Public Perception of LSD Addicts

Public Perception of LSD Addicts

Addiction to LSD or any substance is a disease. Like all diseases it requires treatment. With treatment individuals can and do manage this disease and find healthy, balanced and sober lives. Public perception of addiction and addicts does not always reflect the truth of recovery, but this same public perception is growing and developing. As awareness of the disease increases, positive change occurs. As individuals struggling with addiction step forward to ask for help, help becomes more easily and widely available. As those in recovery speak up about their experiences, public perception improves.

The Problem with Stigma

Numerous stigmas surround LSD addicts. Some people view addiction as a sign of weakness or as an issue of morality or willpower. LSD is an illegal drugs in all and any settings unlike drugs like opiates and benzodiazepines that may have medical uses or be prescribed by doctors. Because of this users may be seen as criminals by law enforcement and the public at large. Associating addiction with criminality also affects public perceptions of who struggles with addiction and who needs help. The Johns Hopkins Bloomberg School of Public Health[1] explains, “The stories of drug addiction portrayed in the media are often of street drug users in bad economic conditions rather than of those in the suburbs who have become addicted to prescription painkillers after struggling with chronic pain.” Misconceptions about who becomes addicted delays addiction being diagnosed and treated and leaves many afraid to speak up about their struggles. Public perception of LSD addicts can create problems such as the following:

  • LSD addicts commonly do not want to acknowledge their addiction for fear of being stigmatized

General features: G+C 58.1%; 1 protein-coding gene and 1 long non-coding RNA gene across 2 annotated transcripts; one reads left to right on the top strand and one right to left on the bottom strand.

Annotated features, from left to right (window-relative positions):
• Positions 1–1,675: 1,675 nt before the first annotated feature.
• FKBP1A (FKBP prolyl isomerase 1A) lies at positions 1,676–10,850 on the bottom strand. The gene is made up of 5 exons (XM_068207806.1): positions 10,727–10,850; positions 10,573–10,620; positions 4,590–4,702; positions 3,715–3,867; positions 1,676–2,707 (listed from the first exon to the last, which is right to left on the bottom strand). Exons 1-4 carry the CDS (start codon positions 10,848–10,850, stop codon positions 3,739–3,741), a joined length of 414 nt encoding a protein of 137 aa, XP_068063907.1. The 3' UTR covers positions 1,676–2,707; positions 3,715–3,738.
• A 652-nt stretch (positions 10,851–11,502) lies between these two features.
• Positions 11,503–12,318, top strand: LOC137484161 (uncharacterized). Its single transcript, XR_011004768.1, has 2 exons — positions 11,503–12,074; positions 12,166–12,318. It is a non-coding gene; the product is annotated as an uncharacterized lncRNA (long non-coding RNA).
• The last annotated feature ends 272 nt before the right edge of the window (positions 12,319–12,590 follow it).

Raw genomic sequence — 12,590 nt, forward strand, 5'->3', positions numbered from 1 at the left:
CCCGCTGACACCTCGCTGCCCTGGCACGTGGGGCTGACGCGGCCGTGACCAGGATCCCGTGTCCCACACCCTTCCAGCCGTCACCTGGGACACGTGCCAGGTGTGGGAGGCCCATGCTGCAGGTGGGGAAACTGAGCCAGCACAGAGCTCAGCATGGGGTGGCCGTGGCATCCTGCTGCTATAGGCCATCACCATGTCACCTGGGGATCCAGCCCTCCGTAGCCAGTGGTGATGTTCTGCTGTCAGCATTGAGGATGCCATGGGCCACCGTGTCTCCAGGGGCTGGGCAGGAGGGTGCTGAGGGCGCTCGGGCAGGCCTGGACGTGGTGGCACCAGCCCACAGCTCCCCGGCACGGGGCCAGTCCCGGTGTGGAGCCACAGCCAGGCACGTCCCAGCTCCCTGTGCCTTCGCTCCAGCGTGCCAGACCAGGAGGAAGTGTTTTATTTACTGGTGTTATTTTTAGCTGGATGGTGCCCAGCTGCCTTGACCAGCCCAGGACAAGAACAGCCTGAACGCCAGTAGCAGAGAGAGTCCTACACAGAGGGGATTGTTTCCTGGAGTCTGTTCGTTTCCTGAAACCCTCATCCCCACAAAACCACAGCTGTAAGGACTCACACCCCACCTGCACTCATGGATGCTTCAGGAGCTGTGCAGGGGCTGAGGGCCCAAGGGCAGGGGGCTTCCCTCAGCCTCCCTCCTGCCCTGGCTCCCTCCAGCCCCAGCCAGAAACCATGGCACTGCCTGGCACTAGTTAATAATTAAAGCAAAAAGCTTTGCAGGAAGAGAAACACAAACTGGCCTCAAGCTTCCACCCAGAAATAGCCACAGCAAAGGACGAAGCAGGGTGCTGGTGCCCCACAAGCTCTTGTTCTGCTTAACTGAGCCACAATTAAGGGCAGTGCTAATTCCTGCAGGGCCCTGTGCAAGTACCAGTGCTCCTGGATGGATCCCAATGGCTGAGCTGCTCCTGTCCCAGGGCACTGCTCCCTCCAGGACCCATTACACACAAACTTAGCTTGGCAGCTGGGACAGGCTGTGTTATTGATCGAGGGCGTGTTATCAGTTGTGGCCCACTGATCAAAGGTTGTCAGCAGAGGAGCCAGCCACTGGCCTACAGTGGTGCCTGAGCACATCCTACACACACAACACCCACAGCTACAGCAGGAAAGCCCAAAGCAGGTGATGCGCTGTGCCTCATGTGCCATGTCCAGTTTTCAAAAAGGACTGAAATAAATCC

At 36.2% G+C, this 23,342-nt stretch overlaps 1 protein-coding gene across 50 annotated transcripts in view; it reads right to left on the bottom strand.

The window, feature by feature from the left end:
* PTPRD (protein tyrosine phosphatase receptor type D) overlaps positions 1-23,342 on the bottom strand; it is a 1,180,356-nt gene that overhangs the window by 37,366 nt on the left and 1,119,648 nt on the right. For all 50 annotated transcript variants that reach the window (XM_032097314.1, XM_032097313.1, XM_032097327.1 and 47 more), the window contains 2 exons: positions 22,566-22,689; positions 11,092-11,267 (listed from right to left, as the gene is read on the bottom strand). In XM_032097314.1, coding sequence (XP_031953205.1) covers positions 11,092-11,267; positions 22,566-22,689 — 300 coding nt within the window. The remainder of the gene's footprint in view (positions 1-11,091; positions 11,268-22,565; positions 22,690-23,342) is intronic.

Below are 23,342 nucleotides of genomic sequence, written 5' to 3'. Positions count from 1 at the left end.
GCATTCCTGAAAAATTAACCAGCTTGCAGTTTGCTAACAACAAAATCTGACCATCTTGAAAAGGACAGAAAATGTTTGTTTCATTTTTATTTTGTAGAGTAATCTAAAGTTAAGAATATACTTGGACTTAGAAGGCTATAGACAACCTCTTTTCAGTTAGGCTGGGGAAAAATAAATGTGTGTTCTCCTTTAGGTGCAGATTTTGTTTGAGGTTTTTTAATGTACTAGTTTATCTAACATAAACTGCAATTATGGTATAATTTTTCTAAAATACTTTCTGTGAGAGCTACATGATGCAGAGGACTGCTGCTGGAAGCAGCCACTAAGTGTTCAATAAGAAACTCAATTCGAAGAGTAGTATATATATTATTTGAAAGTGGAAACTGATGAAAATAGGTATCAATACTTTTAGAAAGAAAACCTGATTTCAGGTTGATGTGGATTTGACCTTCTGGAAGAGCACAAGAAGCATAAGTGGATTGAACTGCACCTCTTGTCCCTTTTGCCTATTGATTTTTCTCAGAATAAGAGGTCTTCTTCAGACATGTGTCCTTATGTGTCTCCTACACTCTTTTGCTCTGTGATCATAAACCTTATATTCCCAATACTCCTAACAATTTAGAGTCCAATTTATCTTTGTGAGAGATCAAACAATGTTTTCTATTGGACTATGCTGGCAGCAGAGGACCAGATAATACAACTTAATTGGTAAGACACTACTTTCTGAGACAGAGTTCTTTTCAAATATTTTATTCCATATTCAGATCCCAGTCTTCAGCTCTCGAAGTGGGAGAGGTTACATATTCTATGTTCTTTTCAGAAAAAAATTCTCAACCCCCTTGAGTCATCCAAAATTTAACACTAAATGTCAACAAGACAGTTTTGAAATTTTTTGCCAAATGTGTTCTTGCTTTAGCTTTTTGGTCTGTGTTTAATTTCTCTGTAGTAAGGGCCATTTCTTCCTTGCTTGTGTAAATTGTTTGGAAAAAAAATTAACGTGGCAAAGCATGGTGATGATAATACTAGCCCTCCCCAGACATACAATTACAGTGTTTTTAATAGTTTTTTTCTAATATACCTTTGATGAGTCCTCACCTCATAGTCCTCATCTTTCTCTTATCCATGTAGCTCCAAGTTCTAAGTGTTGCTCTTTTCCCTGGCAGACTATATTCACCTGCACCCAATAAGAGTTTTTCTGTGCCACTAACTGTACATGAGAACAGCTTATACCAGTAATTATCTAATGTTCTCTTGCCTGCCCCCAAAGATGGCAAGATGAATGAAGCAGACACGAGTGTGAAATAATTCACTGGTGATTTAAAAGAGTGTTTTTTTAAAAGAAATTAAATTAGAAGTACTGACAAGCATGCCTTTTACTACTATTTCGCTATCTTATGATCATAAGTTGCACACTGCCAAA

• Users and their loved ones may not believe addiction can happen to them or happen in their family or community
  • Denying addiction makes asking for and receiving treatment impossible
  • Not seeking treatment causes LSD addiction to worsen and negatively affect every aspect of a person’s life
  • Friends, family members, and employers of LSD addicts may not understand the reality of addiction or the role they can play in offering help and supporting recovery
  • When policy makers view LSD addiction as a character flaw or crime, treatment standards and insurance policies are not regulated to provide safe, effective and affordable care

Stigmas surrounding LSD and other drug users also allow society to exclude addicts rather than offer the social support that is so vital to recovery. It also causes users to internalize public perceptions. They may come to believe they are flawed or beyond help when in reality they have a very treatable and manageable disease.

Viewing LSD Addiction as a Treatable Disease

As public perception changes and addiction is recognized as a disease, recovery becomes a more likely reality. More treatment programs and providers are available, and evidence-based treatment becomes the norm rather than a difficult-to-find resource. Insurance now covers most addiction treatment. Support groups can be found in almost any and every community. Increasing understanding of addiction allows friends, family members and employers to offer the right support and to take action when a person cannot take action for themselves. Recovery is within reach when you have the right understanding and the best addiction treatment.

We want to put this life of recovery even closer. Call our toll-free helpline to begin your recovery journey today or to learn more about helping a loved one. There is no shame in addiction; there is health and happiness in recovery. Don’t let public perception delay you. We are here to help 24 hours a day.


[1]    http://www.jhsph.edu/news/news-releases/2014/study-public-feels-more-negative-toward-people-with-drug-addiction-than-those-with-mental-illness.html. “Study: Public Feels More Negative Toward People With Drug Addiction Than Those With Mental Illness.” Johns Hopkins Bloomberg School of Public Health. 1 Oct 2014. Web. 22 Jun 2016.